Despite immense talent, B.J. Upton has had a mostly disappointing career. Not bad, mind you, but disappointing. Early on, finding him a position on the field was difficult, and it hampered his development. Then, shoulder problems sapped his power.
We received a glimpse of Upton's potential in 2007 when he hit .300/.386/.508 (batting average/on-base percentage/slugging percentage). In 2010, he's now another year removed from his November 2008 shoulder surgery and has made some tweaks to his swing, and it looks as if Upton's power has finally returned. His .242/.330/.440 line won't blow you away, but there are reasons to be bullish about the Tampa Bay Rays' 25-year-old center fielder.
Late last year, TMI contributor R.J. Anderson wrote a post over at the DRaysBays blog in which he broke down Upton's swing. He noticed that Upton was swinging with his shoulder flying open, which hurt him on outside pitches and prevented him from driving the ball to the opposite field.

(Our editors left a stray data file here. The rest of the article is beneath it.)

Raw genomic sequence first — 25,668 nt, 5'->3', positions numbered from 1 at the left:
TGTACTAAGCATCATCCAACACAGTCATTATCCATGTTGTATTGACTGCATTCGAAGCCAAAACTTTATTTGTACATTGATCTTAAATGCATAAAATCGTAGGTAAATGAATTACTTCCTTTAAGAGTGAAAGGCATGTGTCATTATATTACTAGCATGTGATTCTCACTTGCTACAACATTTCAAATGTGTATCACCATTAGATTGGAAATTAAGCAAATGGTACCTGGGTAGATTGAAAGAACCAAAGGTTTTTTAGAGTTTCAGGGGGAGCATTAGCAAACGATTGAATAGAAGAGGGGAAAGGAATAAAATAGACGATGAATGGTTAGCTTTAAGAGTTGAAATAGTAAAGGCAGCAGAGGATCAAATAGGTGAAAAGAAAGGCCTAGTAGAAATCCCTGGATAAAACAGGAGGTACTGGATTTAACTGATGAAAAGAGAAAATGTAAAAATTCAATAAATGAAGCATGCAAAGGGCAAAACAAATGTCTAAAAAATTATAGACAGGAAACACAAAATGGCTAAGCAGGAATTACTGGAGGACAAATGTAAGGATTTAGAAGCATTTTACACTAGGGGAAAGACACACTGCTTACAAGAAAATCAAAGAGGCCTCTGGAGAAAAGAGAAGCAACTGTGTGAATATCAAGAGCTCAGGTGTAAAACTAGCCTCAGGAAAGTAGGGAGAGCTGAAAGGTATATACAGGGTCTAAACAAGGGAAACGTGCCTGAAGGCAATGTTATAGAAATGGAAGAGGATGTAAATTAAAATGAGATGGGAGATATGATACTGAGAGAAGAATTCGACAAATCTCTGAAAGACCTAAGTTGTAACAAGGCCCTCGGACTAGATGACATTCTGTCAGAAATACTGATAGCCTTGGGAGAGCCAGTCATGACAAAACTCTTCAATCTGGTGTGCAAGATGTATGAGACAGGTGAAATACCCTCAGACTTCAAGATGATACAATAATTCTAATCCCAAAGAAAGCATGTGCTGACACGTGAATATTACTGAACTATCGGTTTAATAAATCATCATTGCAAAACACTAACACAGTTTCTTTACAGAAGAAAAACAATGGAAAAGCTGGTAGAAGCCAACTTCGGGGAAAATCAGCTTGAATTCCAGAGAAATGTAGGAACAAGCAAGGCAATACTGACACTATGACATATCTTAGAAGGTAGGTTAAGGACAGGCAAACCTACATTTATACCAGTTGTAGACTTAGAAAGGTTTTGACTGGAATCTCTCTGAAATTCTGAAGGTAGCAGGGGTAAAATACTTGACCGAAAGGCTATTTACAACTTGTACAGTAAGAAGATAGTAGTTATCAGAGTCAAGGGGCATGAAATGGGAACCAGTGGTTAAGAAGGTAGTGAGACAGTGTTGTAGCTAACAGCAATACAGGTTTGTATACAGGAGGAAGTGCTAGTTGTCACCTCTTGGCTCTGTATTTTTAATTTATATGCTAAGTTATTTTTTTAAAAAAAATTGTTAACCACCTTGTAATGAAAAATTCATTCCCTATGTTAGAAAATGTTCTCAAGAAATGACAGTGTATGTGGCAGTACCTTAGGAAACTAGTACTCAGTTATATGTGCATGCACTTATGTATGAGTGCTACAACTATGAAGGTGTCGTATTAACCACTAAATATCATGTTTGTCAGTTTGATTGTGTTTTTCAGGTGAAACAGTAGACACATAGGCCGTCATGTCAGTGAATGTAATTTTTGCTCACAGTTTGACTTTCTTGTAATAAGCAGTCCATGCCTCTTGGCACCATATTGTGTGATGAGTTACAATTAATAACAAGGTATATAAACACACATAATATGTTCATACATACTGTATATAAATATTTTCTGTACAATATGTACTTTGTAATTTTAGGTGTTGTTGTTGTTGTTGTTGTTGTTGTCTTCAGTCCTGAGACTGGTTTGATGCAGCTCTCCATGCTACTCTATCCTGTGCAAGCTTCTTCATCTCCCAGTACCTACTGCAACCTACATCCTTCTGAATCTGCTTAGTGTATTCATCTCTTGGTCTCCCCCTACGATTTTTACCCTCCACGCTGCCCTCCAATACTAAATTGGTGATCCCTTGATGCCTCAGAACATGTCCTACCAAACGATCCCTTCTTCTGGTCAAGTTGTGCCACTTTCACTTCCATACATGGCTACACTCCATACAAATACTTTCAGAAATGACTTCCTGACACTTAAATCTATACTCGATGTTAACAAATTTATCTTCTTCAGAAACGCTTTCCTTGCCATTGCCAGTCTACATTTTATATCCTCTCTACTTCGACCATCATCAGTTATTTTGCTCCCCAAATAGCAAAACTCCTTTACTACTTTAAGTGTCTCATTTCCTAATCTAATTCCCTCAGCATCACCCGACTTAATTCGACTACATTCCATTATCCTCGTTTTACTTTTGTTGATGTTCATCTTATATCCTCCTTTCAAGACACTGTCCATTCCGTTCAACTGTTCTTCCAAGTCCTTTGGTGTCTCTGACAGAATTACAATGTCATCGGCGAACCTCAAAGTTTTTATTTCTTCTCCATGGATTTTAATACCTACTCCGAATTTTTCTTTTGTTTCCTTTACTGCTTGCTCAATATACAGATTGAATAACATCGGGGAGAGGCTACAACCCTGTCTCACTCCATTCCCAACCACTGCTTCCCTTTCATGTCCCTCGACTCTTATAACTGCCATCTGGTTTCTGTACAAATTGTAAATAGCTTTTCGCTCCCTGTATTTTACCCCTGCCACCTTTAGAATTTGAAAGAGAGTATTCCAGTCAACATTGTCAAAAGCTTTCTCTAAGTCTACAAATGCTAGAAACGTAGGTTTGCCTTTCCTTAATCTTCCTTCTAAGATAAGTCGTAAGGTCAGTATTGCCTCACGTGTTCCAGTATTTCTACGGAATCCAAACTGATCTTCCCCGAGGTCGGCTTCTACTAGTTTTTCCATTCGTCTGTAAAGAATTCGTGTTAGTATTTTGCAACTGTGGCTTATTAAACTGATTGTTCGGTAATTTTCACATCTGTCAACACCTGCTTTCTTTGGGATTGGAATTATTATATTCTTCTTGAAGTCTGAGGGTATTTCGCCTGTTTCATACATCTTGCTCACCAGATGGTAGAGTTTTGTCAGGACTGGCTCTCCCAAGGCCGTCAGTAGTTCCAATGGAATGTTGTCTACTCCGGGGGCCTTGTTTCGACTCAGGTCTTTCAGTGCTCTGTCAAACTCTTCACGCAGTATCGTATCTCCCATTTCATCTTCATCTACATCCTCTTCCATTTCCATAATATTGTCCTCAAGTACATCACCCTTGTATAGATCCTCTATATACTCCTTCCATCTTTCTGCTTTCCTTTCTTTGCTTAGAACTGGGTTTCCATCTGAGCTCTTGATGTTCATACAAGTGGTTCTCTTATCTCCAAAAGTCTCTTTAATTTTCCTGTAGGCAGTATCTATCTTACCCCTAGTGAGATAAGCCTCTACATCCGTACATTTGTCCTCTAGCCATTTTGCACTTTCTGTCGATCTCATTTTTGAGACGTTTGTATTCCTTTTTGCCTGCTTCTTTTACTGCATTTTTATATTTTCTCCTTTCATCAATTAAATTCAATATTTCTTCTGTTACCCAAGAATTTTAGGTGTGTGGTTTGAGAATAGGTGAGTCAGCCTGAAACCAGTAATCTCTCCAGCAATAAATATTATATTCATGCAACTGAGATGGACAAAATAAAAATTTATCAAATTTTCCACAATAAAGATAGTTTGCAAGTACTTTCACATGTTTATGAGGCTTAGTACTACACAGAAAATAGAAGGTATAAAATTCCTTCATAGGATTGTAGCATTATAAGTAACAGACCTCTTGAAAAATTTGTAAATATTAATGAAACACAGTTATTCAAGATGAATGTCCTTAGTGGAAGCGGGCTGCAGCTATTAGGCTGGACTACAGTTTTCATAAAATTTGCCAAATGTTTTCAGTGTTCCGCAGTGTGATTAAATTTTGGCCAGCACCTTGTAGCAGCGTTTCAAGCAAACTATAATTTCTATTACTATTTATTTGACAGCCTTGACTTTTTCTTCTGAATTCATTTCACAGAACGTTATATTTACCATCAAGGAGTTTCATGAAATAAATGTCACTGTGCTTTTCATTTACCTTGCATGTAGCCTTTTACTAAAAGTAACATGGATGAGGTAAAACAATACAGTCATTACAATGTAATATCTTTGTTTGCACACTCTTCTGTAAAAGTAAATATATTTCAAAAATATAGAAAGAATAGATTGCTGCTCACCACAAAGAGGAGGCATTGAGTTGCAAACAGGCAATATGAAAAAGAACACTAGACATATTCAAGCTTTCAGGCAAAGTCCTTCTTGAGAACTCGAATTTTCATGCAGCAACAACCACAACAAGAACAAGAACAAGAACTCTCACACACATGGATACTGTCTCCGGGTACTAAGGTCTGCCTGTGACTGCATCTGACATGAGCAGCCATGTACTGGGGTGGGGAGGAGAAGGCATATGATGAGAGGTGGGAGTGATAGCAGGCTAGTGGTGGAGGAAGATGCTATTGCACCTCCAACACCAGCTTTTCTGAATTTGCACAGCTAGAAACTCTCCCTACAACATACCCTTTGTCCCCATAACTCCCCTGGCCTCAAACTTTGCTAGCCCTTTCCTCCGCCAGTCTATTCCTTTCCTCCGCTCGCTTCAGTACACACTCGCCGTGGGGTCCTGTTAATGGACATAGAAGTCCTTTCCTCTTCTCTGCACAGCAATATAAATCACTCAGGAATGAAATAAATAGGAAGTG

This year, his shoulders look more level as his bat comes through the zone and appear better in sync with the lower half of his body. His swing, which always is fast because of his powerful and quick wrists, doesn't have the same odd hitch that it had last season, and it's allowing him to drive the ball to all fields. Check out this spray chart:
Upton was mostly a pull hitter last season, but he's used the whole field thus far this season, which is promising. Also, his batting line is better than you think. For starters, Upton's batting average on balls in play is .273. His career number is .338, so he's probably been a bit unlucky thus far. More notable is his isolated power, which currently sits at .198 after hovering around .130 the past two seasons. The last time it approached .200 was in the aforementioned 2007 season, when it was .209.
Upton's 2007 season hinted that he was a potential monster player. If he's finally over his shoulder problems, as it appears he is, Tampa Bay's offense, which is already loaded, would be downright scary. The Rays are already No. 1 in this week's ESPN.com MLB Power Rankings, and Upton could make them even better.
Marc Normandin is an author of Baseball Prospectus.